Tomorrow will be first day since 4 March that David Smith hasn’t had to have a powerful dose of radiation blasted at the tumour on his spine. For the past six and half weeks, he has made his way to University College hospital in London, taken the lift down to the radiotherapy department in the basement and waited his turn. He then stripped to the waist and donned a tight-fitting mask to cover his head and neck. This mask, with his head in it, was pinned to the slab he lay on as the machine went to work on his blasted tumour.
David is an athlete. Two years after the spinal tumour first showed itself, heralding a series of gruelling operations, he took a rowing gold at the 2012 Paralympics. He then switched to track cycling and set about qualifying for Rio. But then the tumour grew again – so it was back in for surgery that, this time, left him all but paralysed down his left side. Now, after two more operations at the turn of the year, he has been getting just about as much radiation as he can take.
Ahead of the radiotherapy, the medics warned him that the side-effects would be punishing (they have been), but he was also told that the real stress would be in seeing his fellow cancer patients, young and old, day in, day out, come and go. Some would die soon; others wouldn’t. There would be no way of him knowing who would be who. “They were right,” David said bleakly after his first treatment. “You all wait in this corridor. There are people crying; there are people being sick; there are kids in there. It’s brutal.”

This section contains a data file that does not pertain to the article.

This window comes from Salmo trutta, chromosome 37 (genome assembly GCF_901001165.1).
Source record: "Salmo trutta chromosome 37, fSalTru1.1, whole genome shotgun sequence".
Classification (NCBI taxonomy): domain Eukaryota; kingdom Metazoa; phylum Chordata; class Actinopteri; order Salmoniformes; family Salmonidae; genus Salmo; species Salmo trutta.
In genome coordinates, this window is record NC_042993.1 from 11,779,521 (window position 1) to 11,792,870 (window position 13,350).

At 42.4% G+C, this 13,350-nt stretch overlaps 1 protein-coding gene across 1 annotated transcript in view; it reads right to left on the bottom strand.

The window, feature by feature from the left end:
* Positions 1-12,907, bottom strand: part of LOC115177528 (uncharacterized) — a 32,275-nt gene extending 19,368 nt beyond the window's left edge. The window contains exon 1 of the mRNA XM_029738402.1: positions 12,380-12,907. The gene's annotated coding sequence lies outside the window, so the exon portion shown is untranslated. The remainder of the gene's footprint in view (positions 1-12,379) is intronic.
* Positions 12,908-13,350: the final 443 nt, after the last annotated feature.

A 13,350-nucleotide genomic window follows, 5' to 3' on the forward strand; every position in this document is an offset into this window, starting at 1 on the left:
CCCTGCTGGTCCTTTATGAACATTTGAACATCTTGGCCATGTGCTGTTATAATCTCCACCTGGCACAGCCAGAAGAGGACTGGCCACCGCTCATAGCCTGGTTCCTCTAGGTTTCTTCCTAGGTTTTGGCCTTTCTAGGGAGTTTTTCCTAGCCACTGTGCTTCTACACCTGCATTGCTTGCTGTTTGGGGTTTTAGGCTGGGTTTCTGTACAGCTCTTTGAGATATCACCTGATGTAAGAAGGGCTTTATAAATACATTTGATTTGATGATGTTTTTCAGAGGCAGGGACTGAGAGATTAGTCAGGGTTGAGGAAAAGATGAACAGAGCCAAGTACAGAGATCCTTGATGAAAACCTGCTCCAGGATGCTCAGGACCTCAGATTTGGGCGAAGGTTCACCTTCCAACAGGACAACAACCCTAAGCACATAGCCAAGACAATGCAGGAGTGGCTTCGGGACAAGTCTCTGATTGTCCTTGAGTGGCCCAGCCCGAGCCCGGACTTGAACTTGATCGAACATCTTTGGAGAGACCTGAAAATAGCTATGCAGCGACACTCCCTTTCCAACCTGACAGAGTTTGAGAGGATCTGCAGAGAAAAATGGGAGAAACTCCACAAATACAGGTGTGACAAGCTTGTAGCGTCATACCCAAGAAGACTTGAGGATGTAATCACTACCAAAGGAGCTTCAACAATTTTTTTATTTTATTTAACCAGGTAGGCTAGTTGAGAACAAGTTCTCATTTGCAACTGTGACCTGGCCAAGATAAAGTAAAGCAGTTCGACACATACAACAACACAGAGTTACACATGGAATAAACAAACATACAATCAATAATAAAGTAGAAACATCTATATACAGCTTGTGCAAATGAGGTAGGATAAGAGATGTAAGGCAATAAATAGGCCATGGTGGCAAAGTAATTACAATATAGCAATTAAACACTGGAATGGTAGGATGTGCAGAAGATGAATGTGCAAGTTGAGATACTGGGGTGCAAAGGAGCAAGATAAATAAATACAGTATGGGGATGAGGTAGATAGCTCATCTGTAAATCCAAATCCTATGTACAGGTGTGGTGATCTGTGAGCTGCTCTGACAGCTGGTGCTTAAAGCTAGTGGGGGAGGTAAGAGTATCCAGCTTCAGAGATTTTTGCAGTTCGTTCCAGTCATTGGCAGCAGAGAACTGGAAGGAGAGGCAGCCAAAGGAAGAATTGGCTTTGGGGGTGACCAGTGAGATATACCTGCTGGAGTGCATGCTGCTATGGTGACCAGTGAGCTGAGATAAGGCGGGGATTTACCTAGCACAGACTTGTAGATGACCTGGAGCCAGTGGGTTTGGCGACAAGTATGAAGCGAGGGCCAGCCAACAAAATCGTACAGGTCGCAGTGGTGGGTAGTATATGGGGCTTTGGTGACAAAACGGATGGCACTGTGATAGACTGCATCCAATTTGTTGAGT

We called it the corridor of hell. But that name didn’t stick because, although there are many horrors in that corridor, it has turned out to be a very special place. I’ve tried to go along with David whenever I can. At first I dreaded it, but it soon came to feel like a privilege. Camaraderie isn’t quite the right word; it’s more than that.
Photograph: Matthew Lloyd/Getty Images
At first, most eyes are to the floor. Those with companions tend to be lost in each other. Then, as days go by, there are flashes of recognition and the odd smile. Soon there are conversations; war stories are swapped. Bald numbers on life expectancy are exchanged in the most matter-of-fact of tones. There’s a bit of laughter, not a few tears, and plenty of eye rolling, which could be in reference to the waiting time, on occasion, or quite possibly the closeness of death. The administrators and radiologists soon feel like friends. And the engineer responsible for keeping the zapping machines zapping buzzes around radiating – pardon the pun – frightening energy and spirit.
Every so often a trolley bearing a patient, apparently unconscious, is wheeled past and the conversation quietens or pauses. As David once said to me, when he was bed-ridden at Stoke Mandeville hospital: “I try to give thanks for what I’ve got, and in a place like this, it’s very easy to feel like the lucky one.” We often reflected on that, in this corridor of something that very definitely wasn’t hell, while the traffic on the Euston Road, like all our worldly troubles, teemed away two floors up.